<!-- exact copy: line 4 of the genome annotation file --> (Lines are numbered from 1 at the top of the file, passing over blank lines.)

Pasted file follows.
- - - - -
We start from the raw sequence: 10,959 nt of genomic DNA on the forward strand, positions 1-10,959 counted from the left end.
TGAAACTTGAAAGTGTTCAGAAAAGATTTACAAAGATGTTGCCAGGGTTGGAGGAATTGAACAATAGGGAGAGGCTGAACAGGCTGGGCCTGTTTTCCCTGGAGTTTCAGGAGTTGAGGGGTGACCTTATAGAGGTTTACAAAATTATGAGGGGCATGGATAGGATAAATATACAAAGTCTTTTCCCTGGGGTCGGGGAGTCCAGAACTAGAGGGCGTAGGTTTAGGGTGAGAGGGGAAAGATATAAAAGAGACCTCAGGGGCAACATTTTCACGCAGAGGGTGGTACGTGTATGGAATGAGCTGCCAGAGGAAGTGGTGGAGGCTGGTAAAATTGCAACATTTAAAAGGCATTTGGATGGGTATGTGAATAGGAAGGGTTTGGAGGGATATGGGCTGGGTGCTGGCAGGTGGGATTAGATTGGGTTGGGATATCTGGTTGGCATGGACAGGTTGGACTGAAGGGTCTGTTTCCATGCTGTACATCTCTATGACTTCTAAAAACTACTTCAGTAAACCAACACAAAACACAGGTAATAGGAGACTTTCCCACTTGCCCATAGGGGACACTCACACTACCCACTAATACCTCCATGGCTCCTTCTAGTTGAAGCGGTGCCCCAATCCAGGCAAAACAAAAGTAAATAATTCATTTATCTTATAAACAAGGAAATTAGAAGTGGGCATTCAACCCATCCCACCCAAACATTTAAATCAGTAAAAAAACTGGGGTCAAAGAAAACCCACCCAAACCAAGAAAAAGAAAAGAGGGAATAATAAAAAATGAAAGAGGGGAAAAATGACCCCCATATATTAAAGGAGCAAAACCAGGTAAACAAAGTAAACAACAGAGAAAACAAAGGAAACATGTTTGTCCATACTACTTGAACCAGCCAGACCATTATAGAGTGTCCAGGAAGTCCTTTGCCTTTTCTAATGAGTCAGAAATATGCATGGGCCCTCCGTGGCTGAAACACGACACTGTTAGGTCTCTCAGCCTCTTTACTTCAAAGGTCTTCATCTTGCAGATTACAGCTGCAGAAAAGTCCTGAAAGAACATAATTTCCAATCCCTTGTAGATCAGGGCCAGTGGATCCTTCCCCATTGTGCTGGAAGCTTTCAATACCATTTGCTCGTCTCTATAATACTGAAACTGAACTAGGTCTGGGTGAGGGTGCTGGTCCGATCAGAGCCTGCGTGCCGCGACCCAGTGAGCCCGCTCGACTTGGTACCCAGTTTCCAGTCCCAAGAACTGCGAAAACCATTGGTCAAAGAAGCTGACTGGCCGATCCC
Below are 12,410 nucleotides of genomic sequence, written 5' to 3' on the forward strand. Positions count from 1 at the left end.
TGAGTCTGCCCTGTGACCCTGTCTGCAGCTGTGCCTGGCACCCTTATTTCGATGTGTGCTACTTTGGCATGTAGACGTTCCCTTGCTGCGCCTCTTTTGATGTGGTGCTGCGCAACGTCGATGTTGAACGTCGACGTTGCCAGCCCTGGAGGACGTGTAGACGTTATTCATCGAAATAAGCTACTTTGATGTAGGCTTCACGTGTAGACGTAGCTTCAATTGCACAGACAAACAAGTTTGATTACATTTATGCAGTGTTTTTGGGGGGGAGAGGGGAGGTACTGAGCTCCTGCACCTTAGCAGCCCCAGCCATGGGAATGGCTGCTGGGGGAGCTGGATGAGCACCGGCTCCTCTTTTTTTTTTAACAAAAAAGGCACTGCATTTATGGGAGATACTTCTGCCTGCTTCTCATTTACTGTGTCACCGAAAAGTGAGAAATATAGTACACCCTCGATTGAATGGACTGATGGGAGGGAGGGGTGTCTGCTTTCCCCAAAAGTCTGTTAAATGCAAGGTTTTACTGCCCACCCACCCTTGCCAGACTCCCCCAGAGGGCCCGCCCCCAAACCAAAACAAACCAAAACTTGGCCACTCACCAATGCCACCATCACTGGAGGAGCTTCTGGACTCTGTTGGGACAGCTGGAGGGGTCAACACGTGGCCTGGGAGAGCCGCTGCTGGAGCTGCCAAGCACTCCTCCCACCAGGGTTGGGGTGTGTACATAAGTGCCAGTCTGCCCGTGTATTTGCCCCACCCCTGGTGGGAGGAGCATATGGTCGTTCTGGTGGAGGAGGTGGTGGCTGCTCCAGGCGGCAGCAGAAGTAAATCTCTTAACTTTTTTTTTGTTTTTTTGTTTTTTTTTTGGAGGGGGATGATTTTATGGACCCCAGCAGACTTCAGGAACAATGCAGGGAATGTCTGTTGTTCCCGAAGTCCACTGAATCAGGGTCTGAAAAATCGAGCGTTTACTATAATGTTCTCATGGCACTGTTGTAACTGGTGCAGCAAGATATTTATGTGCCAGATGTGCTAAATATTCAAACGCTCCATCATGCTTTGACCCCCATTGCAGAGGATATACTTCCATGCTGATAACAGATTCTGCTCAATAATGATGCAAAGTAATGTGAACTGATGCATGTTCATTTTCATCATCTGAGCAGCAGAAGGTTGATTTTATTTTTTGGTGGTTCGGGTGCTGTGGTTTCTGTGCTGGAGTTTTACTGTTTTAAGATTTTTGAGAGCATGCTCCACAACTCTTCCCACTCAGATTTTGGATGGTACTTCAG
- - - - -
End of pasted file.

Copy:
TGAGTCTGCCCTGTGACCCTGTCTGCAGCTGTGCCTGGCACCCTTATTTCGATGTGTGCTACTTTGGCATGTAGACGTTCCCTTGCTGCGCCTCTTTTGATGTGGTGCTGCGCAACGTCGATGTTGAACGTCGACGTTGCCAGCCCTGGAGGACGTGTAGACGTTATTCATCGAAATAAGCTACTTTGATGTAGGCTTCACGTGTAGACGTAGCTTCAATTGCACAGACAAACAAGTTTGATTACATTTATGCAGTGTTTTTGGGGGGGAGAGGGGAGGTACTGAGCTCCTGCACCTTAGCAGCCCCAGCCATGGGAATGGCTGCTGGGGGAGCTGGATGAGCACCGGCTCCTCTTTTTTTTTTAACAAAAAAGGCACTGCATTTATGGGAGATACTTCTGCCTGCTTCTCATTTACTGTGTCACCGAAAAGTGAGAAATATAGTACACCCTCGATTGAATGGACTGATGGGAGGGAGGGGTGTCTGCTTTCCCCAAAAGTCTGTTAAATGCAAGGTTTTACTGCCCACCCACCCTTGCCAGACTCCCCCAGAGGGCCCGCCCCCAAACCAAAACAAACCAAAACTTGGCCACTCACCAATGCCACCATCACTGGAGGAGCTTCTGGACTCTGTTGGGACAGCTGGAGGGGTCAACACGTGGCCTGGGAGAGCCGCTGCTGGAGCTGCCAAGCACTCCTCCCACCAGGGTTGGGGTGTGTACATAAGTGCCAGTCTGCCCGTGTATTTGCCCCACCCCTGGTGGGAGGAGCATATGGTCGTTCTGGTGGAGGAGGTGGTGGCTGCTCCAGGCGGCAGCAGAAGTAAATCTCTTAACTTTTTTTTTGTTTTTTTGTTTTTTTTTTGGAGGGGGATGATTTTATGGACCCCAGCAGACTTCAGGAACAATGCAGGGAATGTCTGTTGTTCCCGAAGTCCACTGAATCAGGGTCTGAAAAATCGAGCGTTTACTATAATGTTCTCATGGCACTGTTGTAACTGGTGCAGCAAGATATTTATGTGCCAGATGTGCTAAATATTCAAACGCTCCATCATGCTTTGACCCCCATTGCAGAGGATATACTTCCATGCTGATAACAGATTCTGCTCAATAATGATGCAAAGTAATGTGAACTGATGCATGTTCATTTTCATCATCTGAGCAGCAGAAGGTTGATTTTATTTTTTGGTGGTTCGGGTGCTGTGGTTTCTGTGCTGGAGTTTTACTGTTTTAAGATTTTTGAGAGCATGCTCCACAACTCTTCCCACTCAGATTTTGGATGGTACTTCAG